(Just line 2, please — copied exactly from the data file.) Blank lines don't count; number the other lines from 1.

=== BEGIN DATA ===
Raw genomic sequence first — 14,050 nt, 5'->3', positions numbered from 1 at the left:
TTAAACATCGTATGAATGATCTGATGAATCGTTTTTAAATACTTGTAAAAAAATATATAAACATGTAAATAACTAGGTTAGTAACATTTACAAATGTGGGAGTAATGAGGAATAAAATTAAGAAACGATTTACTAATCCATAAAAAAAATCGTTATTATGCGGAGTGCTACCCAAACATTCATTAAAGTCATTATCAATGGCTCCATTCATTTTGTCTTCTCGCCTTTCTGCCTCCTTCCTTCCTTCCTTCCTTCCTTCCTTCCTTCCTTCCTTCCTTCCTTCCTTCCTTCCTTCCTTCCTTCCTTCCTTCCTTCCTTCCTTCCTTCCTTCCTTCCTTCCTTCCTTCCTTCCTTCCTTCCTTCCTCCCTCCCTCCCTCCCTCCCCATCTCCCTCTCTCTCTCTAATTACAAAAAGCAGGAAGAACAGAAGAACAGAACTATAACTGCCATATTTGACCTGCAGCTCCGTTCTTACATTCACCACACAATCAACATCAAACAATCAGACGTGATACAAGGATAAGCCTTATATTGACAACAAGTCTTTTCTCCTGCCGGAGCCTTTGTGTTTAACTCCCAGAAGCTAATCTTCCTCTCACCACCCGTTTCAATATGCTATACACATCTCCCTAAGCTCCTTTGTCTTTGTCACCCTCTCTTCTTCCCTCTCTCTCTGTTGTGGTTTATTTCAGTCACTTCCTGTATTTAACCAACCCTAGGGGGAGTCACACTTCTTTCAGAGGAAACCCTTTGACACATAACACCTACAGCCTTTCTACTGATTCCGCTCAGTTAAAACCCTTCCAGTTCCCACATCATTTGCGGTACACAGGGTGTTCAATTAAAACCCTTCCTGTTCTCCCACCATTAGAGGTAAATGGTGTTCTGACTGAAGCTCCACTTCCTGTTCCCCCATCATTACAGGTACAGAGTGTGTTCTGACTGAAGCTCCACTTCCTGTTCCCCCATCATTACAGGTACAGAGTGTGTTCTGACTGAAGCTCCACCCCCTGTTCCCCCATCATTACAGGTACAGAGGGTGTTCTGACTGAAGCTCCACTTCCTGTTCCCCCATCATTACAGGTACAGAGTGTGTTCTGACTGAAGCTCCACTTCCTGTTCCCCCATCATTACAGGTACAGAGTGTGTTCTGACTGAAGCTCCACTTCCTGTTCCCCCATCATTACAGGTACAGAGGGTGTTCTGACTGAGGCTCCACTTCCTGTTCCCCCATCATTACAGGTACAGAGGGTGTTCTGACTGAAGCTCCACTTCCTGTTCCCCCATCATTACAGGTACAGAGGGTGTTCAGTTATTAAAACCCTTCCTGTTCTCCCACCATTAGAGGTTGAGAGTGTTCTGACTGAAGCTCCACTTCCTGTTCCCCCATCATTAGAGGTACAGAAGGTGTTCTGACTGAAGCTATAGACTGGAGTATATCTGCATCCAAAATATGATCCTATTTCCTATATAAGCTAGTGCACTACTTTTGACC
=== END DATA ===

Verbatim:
TTAAACATCGTATGAATGATCTGATGAATCGTTTTTAAATACTTGTAAAAAAATATATAAACATGTAAATAACTAGGTTAGTAACATTTACAAATGTGGGAGTAATGAGGAATAAAATTAAGAAACGATTTACTAATCCATAAAAAAAATCGTTATTATGCGGAGTGCTACCCAAACATTCATTAAAGTCATTATCAATGGCTCCATTCATTTTGTCTTCTCGCCTTTCTGCCTCCTTCCTTCCTTCCTTCCTTCCTTCCTTCCTTCCTTCCTTCCTTCCTTCCTTCCTTCCTTCCTTCCTTCCTTCCTTCCTTCCTTCCTTCCTTCCTTCCTTCCTTCCTTCCTTCCTTCCTTCCTTCCTTCCTCCCTCCCTCCCTCCCTCCCCATCTCCCTCTCTCTCTCTAATTACAAAAAGCAGGAAGAACAGAAGAACAGAACTATAACTGCCATATTTGACCTGCAGCTCCGTTCTTACATTCACCACACAATCAACATCAAACAATCAGACGTGATACAAGGATAAGCCTTATATTGACAACAAGTCTTTTCTCCTGCCGGAGCCTTTGTGTTTAACTCCCAGAAGCTAATCTTCCTCTCACCACCCGTTTCAATATGCTATACACATCTCCCTAAGCTCCTTTGTCTTTGTCACCCTCTCTTCTTCCCTCTCTCTCTGTTGTGGTTTATTTCAGTCACTTCCTGTATTTAACCAACCCTAGGGGGAGTCACACTTCTTTCAGAGGAAACCCTTTGACACATAACACCTACAGCCTTTCTACTGATTCCGCTCAGTTAAAACCCTTCCAGTTCCCACATCATTTGCGGTACACAGGGTGTTCAATTAAAACCCTTCCTGTTCTCCCACCATTAGAGGTAAATGGTGTTCTGACTGAAGCTCCACTTCCTGTTCCCCCATCATTACAGGTACAGAGTGTGTTCTGACTGAAGCTCCACTTCCTGTTCCCCCATCATTACAGGTACAGAGTGTGTTCTGACTGAAGCTCCACCCCCTGTTCCCCCATCATTACAGGTACAGAGGGTGTTCTGACTGAAGCTCCACTTCCTGTTCCCCCATCATTACAGGTACAGAGTGTGTTCTGACTGAAGCTCCACTTCCTGTTCCCCCATCATTACAGGTACAGAGTGTGTTCTGACTGAAGCTCCACTTCCTGTTCCCCCATCATTACAGGTACAGAGGGTGTTCTGACTGAGGCTCCACTTCCTGTTCCCCCATCATTACAGGTACAGAGGGTGTTCTGACTGAAGCTCCACTTCCTGTTCCCCCATCATTACAGGTACAGAGGGTGTTCAGTTATTAAAACCCTTCCTGTTCTCCCACCATTAGAGGTTGAGAGTGTTCTGACTGAAGCTCCACTTCCTGTTCCCCCATCATTAGAGGTACAGAAGGTGTTCTGACTGAAGCTATAGACTGGAGTATATCTGCATCCAAAATATGATCCTATTTCCTATATAAGCTAGTGCACTACTTTTGACC